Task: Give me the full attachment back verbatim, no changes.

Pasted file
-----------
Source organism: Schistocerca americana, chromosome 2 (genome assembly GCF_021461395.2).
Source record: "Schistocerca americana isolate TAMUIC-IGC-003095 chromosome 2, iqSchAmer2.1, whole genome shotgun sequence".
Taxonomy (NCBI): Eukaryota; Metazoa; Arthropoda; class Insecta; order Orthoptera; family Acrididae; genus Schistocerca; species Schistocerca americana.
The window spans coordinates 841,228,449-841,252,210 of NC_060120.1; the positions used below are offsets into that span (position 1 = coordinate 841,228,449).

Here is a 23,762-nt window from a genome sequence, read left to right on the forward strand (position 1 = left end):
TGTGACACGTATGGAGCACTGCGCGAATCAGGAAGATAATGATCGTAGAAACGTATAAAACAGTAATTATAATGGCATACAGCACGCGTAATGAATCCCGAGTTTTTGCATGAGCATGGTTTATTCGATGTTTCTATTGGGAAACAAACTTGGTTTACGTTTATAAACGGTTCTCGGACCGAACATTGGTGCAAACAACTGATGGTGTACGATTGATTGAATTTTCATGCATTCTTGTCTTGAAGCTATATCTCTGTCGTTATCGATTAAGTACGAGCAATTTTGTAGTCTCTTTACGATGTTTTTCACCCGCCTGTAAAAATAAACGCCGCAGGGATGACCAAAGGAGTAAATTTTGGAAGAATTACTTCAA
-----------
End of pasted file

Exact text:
Source organism: Schistocerca americana, chromosome 2 (genome assembly GCF_021461395.2).
Source record: "Schistocerca americana isolate TAMUIC-IGC-003095 chromosome 2, iqSchAmer2.1, whole genome shotgun sequence".
Taxonomy (NCBI): Eukaryota; Metazoa; Arthropoda; class Insecta; order Orthoptera; family Acrididae; genus Schistocerca; species Schistocerca americana.
The window spans coordinates 841,228,449-841,252,210 of NC_060120.1; the positions used below are offsets into that span (position 1 = coordinate 841,228,449).

Here is a 23,762-nt window from a genome sequence, read left to right on the forward strand (position 1 = left end):
TGTGACACGTATGGAGCACTGCGCGAATCAGGAAGATAATGATCGTAGAAACGTATAAAACAGTAATTATAATGGCATACAGCACGCGTAATGAATCCCGAGTTTTTGCATGAGCATGGTTTATTCGATGTTTCTATTGGGAAACAAACTTGGTTTACGTTTATAAACGGTTCTCGGACCGAACATTGGTGCAAACAACTGATGGTGTACGATTGATTGAATTTTCATGCATTCTTGTCTTGAAGCTATATCTCTGTCGTTATCGATTAAGTACGAGCAATTTTGTAGTCTCTTTACGATGTTTTTCACCCGCCTGTAAAAATAAACGCCGCAGGGATGACCAAAGGAGTAAATTTTGGAAGAATTACTTCAA